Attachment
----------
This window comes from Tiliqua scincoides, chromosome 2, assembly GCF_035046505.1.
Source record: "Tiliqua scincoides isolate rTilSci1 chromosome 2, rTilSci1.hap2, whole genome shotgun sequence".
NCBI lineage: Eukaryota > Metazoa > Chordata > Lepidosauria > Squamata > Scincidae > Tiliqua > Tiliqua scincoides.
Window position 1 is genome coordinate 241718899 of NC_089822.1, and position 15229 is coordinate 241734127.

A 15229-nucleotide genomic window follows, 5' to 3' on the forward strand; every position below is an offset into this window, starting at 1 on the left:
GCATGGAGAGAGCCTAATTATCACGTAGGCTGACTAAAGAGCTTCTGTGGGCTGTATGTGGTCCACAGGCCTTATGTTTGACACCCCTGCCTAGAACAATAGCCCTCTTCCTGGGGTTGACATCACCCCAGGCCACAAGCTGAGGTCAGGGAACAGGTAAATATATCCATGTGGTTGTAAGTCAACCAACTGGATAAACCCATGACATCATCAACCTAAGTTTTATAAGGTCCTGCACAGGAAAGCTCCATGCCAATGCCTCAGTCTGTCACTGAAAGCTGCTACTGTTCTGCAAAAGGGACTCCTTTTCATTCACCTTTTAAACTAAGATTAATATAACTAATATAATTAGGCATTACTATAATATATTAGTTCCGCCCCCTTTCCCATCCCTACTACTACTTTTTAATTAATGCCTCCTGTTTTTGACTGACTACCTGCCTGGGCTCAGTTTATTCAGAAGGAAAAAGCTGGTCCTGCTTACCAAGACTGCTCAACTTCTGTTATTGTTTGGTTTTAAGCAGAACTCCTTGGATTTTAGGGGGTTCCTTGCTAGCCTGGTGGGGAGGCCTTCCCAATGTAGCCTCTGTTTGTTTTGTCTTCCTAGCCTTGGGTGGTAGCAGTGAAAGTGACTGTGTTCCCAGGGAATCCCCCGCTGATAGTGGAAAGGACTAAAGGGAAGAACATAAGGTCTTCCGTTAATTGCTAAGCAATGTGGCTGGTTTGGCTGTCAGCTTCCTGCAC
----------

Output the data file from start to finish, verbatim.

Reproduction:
This window comes from Tiliqua scincoides, chromosome 2, assembly GCF_035046505.1.
Source record: "Tiliqua scincoides isolate rTilSci1 chromosome 2, rTilSci1.hap2, whole genome shotgun sequence".
NCBI lineage: Eukaryota > Metazoa > Chordata > Lepidosauria > Squamata > Scincidae > Tiliqua > Tiliqua scincoides.
Window position 1 is genome coordinate 241718899 of NC_089822.1, and position 15229 is coordinate 241734127.

A 15229-nucleotide genomic window follows, 5' to 3' on the forward strand; every position below is an offset into this window, starting at 1 on the left:
GCATGGAGAGAGCCTAATTATCACGTAGGCTGACTAAAGAGCTTCTGTGGGCTGTATGTGGTCCACAGGCCTTATGTTTGACACCCCTGCCTAGAACAATAGCCCTCTTCCTGGGGTTGACATCACCCCAGGCCACAAGCTGAGGTCAGGGAACAGGTAAATATATCCATGTGGTTGTAAGTCAACCAACTGGATAAACCCATGACATCATCAACCTAAGTTTTATAAGGTCCTGCACAGGAAAGCTCCATGCCAATGCCTCAGTCTGTCACTGAAAGCTGCTACTGTTCTGCAAAAGGGACTCCTTTTCATTCACCTTTTAAACTAAGATTAATATAACTAATATAATTAGGCATTACTATAATATATTAGTTCCGCCCCCTTTCCCATCCCTACTACTACTTTTTAATTAATGCCTCCTGTTTTTGACTGACTACCTGCCTGGGCTCAGTTTATTCAGAAGGAAAAAGCTGGTCCTGCTTACCAAGACTGCTCAACTTCTGTTATTGTTTGGTTTTAAGCAGAACTCCTTGGATTTTAGGGGGTTCCTTGCTAGCCTGGTGGGGAGGCCTTCCCAATGTAGCCTCTGTTTGTTTTGTCTTCCTAGCCTTGGGTGGTAGCAGTGAAAGTGACTGTGTTCCCAGGGAATCCCCCGCTGATAGTGGAAAGGACTAAAGGGAAGAACATAAGGTCTTCCGTTAATTGCTAAGCAATGTGGCTGGTTTGGCTGTCAGCTTCCTGCAC